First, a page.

Case Study – Boscastle Floods
Flash floods in Cornwall devastated the tourist village of
Boscastle during August. The settlement was badly damaged
leading to an extensive clear-up and on-going repair work,
after heavy, intense rainfall caused local rivers to burst their
A hazard is a negative interaction between physical and human
systems. The causes of a hazard therefore encompass
The physical factors responsible (in this case, heavy
rainfall and catchments characteristics that promote rapid
surface run-off) and
The human factors that have brought people, knowingly
or not, into an environment where they are now at risk.
Three rivers – the Valency, Jordan and Paradise - converge
on the village of Boscastle. The majority of the damage was
attributable to the Valency.
Heavy rain was caused by extreme frontal activity. In total,
an input of 3 million tonnes of water was added to a tiny
drainage basin, whose size is just 40 square kilometres.
Attention must be paid not just to the total volume of rain but
also the intensity with which it fell. 185mm arrived in just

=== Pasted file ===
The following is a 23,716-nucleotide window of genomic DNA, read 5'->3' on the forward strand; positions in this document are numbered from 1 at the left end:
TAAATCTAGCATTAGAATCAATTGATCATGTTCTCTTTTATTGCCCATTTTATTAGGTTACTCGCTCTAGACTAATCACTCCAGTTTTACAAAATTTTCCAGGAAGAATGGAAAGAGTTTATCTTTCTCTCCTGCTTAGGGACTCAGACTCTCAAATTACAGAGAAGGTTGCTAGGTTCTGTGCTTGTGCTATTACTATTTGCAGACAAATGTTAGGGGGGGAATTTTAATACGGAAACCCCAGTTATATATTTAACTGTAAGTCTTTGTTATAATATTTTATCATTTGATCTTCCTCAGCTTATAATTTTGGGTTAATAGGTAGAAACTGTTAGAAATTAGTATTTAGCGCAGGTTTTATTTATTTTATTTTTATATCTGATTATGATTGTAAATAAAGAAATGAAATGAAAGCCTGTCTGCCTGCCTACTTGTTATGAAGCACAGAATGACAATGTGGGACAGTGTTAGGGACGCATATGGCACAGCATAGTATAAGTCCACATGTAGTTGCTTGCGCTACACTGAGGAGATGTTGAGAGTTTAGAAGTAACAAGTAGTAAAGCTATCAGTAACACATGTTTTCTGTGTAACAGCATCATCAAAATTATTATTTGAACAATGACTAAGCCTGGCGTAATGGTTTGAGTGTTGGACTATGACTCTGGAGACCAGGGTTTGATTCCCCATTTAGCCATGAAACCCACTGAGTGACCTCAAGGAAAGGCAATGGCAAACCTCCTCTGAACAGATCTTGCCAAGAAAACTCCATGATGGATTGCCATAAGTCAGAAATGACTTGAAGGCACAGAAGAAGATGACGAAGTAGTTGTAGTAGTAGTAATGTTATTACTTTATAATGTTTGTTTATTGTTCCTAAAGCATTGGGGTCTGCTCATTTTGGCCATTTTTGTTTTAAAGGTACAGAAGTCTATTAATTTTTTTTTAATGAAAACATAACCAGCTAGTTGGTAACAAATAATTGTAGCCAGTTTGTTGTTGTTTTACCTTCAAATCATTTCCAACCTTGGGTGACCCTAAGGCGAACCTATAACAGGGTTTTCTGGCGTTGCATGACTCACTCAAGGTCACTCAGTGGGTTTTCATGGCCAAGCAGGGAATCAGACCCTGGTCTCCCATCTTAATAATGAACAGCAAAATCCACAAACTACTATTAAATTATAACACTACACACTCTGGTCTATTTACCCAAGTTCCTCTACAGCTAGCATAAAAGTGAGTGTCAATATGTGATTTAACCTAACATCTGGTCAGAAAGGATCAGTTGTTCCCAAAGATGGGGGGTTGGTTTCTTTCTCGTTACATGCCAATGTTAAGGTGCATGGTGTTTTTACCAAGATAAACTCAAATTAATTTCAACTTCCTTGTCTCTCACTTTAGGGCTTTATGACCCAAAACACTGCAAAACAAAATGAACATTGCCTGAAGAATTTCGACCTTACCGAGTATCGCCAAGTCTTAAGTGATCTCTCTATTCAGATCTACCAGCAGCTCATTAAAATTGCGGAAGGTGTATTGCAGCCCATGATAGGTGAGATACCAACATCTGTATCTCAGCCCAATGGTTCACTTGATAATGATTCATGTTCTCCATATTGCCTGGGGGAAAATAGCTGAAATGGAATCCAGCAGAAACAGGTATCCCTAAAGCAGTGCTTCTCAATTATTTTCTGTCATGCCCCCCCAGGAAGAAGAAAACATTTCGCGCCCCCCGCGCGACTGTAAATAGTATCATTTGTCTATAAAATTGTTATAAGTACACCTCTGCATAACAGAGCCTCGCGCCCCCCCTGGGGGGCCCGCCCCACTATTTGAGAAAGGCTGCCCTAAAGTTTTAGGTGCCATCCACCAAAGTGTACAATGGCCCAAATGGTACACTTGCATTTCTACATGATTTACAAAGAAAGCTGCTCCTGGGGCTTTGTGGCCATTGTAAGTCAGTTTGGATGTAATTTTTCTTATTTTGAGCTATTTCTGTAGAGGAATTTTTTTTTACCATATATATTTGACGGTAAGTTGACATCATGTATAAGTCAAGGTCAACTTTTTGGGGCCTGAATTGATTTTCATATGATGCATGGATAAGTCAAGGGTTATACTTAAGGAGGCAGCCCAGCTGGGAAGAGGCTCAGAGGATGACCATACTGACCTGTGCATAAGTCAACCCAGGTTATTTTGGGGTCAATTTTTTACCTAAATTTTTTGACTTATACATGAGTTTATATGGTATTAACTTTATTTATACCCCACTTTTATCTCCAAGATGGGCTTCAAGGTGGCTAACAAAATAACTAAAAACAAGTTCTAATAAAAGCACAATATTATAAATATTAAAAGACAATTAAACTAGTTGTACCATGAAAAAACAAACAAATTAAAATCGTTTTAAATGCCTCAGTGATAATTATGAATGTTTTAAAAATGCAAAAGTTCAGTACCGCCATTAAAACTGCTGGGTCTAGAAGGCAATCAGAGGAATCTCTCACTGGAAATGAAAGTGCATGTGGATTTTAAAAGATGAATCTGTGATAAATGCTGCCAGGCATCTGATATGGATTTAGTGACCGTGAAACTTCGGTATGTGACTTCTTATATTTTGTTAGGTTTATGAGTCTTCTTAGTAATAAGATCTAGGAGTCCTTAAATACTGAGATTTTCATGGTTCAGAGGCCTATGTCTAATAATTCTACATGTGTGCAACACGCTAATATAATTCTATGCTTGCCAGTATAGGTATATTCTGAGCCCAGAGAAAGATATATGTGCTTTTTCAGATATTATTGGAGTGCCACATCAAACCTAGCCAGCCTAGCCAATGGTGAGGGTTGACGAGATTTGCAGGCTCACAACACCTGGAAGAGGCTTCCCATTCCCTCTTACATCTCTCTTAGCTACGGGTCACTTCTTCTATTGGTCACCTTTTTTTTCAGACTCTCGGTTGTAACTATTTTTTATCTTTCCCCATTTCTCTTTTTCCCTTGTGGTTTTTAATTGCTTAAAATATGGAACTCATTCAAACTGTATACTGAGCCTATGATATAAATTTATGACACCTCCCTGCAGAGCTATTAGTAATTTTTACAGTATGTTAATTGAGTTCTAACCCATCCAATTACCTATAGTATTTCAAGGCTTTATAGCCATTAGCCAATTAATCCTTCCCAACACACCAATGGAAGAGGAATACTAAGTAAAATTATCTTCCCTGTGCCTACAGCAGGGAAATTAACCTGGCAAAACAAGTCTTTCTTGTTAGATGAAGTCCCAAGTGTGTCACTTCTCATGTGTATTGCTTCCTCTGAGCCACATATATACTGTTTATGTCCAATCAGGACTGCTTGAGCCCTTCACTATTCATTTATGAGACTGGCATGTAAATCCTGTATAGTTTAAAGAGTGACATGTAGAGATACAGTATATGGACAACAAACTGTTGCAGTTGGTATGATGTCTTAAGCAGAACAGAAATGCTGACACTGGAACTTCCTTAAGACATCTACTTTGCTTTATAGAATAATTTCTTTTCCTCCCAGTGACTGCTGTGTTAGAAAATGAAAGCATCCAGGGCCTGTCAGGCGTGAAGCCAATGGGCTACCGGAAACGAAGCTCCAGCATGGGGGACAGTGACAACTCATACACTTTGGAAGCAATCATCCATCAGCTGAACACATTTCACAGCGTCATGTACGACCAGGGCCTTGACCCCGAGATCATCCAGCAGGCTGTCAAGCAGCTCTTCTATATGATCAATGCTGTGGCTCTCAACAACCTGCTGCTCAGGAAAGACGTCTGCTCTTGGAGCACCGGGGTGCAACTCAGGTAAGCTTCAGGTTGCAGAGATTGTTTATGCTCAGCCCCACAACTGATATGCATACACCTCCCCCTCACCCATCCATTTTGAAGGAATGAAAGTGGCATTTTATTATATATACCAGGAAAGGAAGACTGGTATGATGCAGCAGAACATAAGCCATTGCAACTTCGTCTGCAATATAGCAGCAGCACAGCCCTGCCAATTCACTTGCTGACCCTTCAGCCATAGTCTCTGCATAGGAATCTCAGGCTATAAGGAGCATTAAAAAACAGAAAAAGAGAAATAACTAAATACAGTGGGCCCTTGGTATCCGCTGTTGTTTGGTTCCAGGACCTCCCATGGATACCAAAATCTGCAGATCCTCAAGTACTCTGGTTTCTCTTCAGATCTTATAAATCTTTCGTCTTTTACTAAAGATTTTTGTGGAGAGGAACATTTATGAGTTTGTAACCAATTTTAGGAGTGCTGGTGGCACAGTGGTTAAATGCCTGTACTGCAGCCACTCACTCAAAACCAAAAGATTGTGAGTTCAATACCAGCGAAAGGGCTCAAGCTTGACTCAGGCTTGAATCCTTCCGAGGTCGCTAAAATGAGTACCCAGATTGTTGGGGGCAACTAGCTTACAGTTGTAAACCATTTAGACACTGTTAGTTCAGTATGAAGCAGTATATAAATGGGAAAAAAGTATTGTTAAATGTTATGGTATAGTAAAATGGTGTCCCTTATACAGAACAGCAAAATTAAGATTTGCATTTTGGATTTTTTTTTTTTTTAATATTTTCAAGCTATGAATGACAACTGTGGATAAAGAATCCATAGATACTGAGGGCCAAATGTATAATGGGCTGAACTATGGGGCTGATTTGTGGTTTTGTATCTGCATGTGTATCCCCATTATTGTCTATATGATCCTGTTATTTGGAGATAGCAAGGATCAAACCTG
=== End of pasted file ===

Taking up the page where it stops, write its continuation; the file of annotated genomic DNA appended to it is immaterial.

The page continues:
five hours, the majority falling in the first two hours. Under
such conditions, infiltration-excess overland flow is
inevitable, with the rate of input of rainwater greatly
exceeding the infiltration capacity of any soil type.
The soils were already saturated from previous rainfall earlier
in the week, encouraging overland flow to begin even sooner.
The three river valleys are very steep and narrow. A broader
floodplain would have helped to soak up excess water and to
dissipate energy more effectively (through an increased
The steep valley sides mean that soils are thin, as a result of
mass movement, with limited storage capacity.
The parent material is old, hard sandstone with limited
permeability. The rivers here are naturally flashy.
Surrounding vegetation includes agricultural land with limited
interception storage, although there is some forestry along
the riverbanks. (So conditions would have been even worse,
without these patches of woodland!)
The rain coincided with high tide in the bay. This restricted
the rate of exit of floodwater into the harbour.
The settlement of Boscastle has been allowed to develop on a
narrow flood plain on the west coast of England, where
rainfall is often high.
The rainfall hit at the worst time of year when the settlement
population doubles to 2,000 as tourists arrive, many of who
are following the South West Coast Path. Much higher levels
of motor vehicle damage were also experienced, as a result
of this influx. In addition, shops were carrying greater levels
of stock than at other times of the year.
• Although new flood defences were set to be built in October,
work had not yet started.
• Overall, excellent emergency services and Environment